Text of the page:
Average:          all      0.00      0.00      0.00      0.00    100.00
Example 7. Example output of sar 1 10

Sar also allows you to view the same output but restricts your reporting to a particular processor. Example 8, “sar -P 1 1 5 output” shows 5 one second iterations for CPU 1, and Example 9, “sar -P 2 1 5 output” shows 5 one second iterations for CPU 2.

Linux 2.6.12-1.1398_FC4smp (knuth)     08/28/2005

02:28:24 AM       CPU     %user     %nice   %system   %iowait     %idle
02:28:25 AM         1      0.00      0.00      0.00      0.00    100.00

02:28:25 AM       CPU     %user     %nice   %system   %iowait     %idle
02:28:26 AM         1      0.00      0.00      0.00      0.00    100.00

02:28:26 AM       CPU     %user     %nice   %system   %iowait     %idle
02:28:27 AM         1      0.00      0.00      0.00      0.00    100.00

02:28:27 AM       CPU     %user     %nice   %system   %iowait     %idle
02:28:28 AM         1      0.00      0.00      0.00      0.00    100.00

02:28:28 AM       CPU     %user     %nice   %system   %iowait     %idle
02:28:29 AM         1      0.00      0.00      0.00      0.00    100.00

Average:          CPU     %user     %nice   %system   %iowait     %idle
Average:            1      0.00      0.00      0.00      0.00    100.00
Example 8. sar -P 1 1 5 output
Linux 2.6.12-1.1398_FC4smp (knuth)     08/28/2005

02:28:33 AM       CPU     %user     %nice   %system   %iowait     %idle
02:28:34 AM         2      0.00      0.00      0.00      0.00    100.00

02:28:34 AM       CPU     %user     %nice   %system   %iowait     %idle
02:28:35 AM         2      0.00      0.00      0.00      0.00    100.00

02:28:35 AM       CPU     %user     %nice   %system   %iowait     %idle
02:28:36 AM         2      0.00      0.00      0.00      0.00    100.00

02:28:36 AM       CPU     %user     %nice   %system   %iowait     %idle
02:28:37 AM         2      0.00      0.00      0.00      0.00    100.00

02:28:37 AM       CPU     %user     %nice   %system   %iowait     %idle
02:28:38 AM         2      0.00      0.00      0.00      0.00    100.00

Average:          CPU     %user     %nice   %system   %iowait     %idle
Average:            2      0.00      0.00      0.00      0.00    100.00
      
Example 9. sar -P 2 1 5 output

Check your system, STAT!

There are a number of *stat commands that appear in any given system, and I would like to mention two which I think are most useful. The first of these is iostat. Iostat reports CPU statistics and input/output statistics for devices and partitions. While it seems that CPU statistics are available in every utility mentioned here so far, it's the I/O part of iostat that makes it useful. Iostat run without any parameters gives you a single history since boot report for all CPU and devices. This is useful for a quick look at device utilization and, in this case, looking at CPU usage makes a lot of sense. In Example 10, “Basic output of iostat”, iostat shows blocks read and written per second and overall.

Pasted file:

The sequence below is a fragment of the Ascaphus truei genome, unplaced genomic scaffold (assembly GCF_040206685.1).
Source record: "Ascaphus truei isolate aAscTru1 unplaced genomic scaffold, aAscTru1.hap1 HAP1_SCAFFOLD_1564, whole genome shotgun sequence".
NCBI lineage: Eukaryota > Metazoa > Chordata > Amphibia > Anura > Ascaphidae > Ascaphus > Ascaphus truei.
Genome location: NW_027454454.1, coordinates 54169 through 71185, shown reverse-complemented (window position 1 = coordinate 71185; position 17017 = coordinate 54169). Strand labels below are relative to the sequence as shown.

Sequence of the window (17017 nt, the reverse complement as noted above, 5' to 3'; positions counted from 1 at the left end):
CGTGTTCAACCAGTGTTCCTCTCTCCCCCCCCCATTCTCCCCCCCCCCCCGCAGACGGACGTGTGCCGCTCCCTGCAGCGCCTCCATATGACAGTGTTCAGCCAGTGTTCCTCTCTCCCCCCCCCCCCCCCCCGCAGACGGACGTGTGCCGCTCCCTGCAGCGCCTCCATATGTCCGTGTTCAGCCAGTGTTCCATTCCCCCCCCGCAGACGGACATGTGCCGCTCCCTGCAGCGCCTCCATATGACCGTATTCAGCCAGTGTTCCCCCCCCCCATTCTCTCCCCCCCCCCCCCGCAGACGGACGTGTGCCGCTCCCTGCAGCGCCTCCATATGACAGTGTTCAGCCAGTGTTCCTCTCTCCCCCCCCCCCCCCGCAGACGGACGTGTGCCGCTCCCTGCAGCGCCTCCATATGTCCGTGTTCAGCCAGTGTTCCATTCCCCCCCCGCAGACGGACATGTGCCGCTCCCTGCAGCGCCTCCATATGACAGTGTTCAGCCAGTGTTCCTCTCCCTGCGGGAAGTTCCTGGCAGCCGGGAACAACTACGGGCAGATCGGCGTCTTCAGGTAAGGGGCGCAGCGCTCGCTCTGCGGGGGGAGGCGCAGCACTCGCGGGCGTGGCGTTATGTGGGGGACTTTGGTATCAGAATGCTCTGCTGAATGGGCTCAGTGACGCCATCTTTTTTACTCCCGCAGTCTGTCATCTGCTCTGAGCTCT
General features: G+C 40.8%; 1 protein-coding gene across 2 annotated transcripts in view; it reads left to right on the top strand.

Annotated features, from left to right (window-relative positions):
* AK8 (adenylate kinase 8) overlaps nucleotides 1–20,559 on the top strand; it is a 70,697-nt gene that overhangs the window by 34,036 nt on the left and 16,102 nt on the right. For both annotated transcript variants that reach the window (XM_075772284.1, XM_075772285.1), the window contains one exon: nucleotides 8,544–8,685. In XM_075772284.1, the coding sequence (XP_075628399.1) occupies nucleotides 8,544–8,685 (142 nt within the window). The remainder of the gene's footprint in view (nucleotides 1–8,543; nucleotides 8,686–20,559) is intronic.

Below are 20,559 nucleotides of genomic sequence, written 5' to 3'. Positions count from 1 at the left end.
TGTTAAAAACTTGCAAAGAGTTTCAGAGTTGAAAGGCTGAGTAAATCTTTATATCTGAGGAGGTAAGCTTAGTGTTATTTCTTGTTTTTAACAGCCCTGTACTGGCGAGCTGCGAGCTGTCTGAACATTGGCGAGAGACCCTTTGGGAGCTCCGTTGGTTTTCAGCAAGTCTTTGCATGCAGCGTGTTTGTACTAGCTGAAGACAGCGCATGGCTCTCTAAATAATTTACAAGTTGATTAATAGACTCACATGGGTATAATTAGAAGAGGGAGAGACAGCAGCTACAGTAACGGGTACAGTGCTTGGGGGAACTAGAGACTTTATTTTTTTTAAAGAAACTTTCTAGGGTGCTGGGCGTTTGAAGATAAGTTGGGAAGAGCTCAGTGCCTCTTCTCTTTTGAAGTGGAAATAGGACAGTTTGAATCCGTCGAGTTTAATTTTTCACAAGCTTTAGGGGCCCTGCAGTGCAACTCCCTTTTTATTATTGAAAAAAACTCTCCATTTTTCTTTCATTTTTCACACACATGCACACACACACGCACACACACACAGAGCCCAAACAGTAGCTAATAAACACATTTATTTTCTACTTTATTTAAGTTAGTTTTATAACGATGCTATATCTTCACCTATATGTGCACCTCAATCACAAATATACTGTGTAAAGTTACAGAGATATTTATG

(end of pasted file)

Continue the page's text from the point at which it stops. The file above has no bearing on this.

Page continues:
Linux 2.6.12-1.1398_FC4smp (knuth)     08/28/2005

avg-cpu:  %user   %nice    %sys %iowait   %idle
           0.01    0.00    0.01    0.04   99.93

Device:            tps   Blk_read/s   Blk_wrtn/s   Blk_read   Blk_wrtn
sda               0.92        12.27         8.27     289810     195288
Example 10. Basic output of iostat

In Example 11, “Output of iostat -p sda 1 3”, iostat displays three reports at one second intervals for device sda and all its partitions. It's easy to see how iostat can deliver real-time statistics on the partitions' reads and writes.

Linux 2.6.12-1.1398_FC4smp (knuth)     08/28/2005

avg-cpu:  %user   %nice    %sys %iowait   %idle
           0.01    0.00    0.01    0.04   99.93

Device:            tps   Blk_read/s   Blk_wrtn/s   Blk_read   Blk_wrtn
sda               0.92        12.08         8.36     289810     200592
sda3              0.01         0.02         0.00        386          0
sda2              1.68        12.01         8.36     288138     200544
sda1              0.02         0.04         0.00       1024         48

avg-cpu:  %user   %nice    %sys %iowait   %idle